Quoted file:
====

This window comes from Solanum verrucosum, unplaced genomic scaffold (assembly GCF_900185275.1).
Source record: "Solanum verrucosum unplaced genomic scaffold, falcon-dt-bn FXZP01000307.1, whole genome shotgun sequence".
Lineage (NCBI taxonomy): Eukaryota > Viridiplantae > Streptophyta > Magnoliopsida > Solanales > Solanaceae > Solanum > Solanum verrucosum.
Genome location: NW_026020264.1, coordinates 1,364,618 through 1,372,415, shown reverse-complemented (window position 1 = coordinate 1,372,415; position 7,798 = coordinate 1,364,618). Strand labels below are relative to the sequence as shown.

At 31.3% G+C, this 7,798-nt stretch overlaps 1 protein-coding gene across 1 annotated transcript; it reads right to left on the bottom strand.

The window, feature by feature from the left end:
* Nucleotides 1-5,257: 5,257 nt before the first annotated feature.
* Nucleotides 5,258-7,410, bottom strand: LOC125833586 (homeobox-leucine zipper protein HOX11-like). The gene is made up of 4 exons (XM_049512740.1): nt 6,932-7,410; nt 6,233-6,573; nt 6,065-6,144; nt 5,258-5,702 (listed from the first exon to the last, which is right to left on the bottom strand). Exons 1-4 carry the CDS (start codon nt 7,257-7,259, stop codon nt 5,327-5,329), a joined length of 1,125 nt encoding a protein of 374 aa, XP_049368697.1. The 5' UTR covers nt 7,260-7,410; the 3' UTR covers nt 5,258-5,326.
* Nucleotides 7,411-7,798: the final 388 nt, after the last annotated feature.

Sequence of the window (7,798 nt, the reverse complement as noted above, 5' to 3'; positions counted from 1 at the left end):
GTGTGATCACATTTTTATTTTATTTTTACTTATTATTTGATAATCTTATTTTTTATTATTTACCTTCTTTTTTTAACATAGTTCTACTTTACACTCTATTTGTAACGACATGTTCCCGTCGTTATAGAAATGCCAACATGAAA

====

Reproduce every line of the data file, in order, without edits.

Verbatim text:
This window comes from Solanum verrucosum, unplaced genomic scaffold (assembly GCF_900185275.1).
Source record: "Solanum verrucosum unplaced genomic scaffold, falcon-dt-bn FXZP01000307.1, whole genome shotgun sequence".
Lineage (NCBI taxonomy): Eukaryota > Viridiplantae > Streptophyta > Magnoliopsida > Solanales > Solanaceae > Solanum > Solanum verrucosum.
Genome location: NW_026020264.1, coordinates 1,364,618 through 1,372,415, shown reverse-complemented (window position 1 = coordinate 1,372,415; position 7,798 = coordinate 1,364,618). Strand labels below are relative to the sequence as shown.

At 31.3% G+C, this 7,798-nt stretch overlaps 1 protein-coding gene across 1 annotated transcript; it reads right to left on the bottom strand.

The window, feature by feature from the left end:
* Nucleotides 1-5,257: 5,257 nt before the first annotated feature.
* Nucleotides 5,258-7,410, bottom strand: LOC125833586 (homeobox-leucine zipper protein HOX11-like). The gene is made up of 4 exons (XM_049512740.1): nt 6,932-7,410; nt 6,233-6,573; nt 6,065-6,144; nt 5,258-5,702 (listed from the first exon to the last, which is right to left on the bottom strand). Exons 1-4 carry the CDS (start codon nt 7,257-7,259, stop codon nt 5,327-5,329), a joined length of 1,125 nt encoding a protein of 374 aa, XP_049368697.1. The 5' UTR covers nt 7,260-7,410; the 3' UTR covers nt 5,258-5,326.
* Nucleotides 7,411-7,798: the final 388 nt, after the last annotated feature.

Sequence of the window (7,798 nt, the reverse complement as noted above, 5' to 3'; positions counted from 1 at the left end):
GTGTGATCACATTTTTATTTTATTTTTACTTATTATTTGATAATCTTATTTTTTATTATTTACCTTCTTTTTTTAACATAGTTCTACTTTACACTCTATTTGTAACGACATGTTCCCGTCGTTATAGAAATGCCAACATGAAA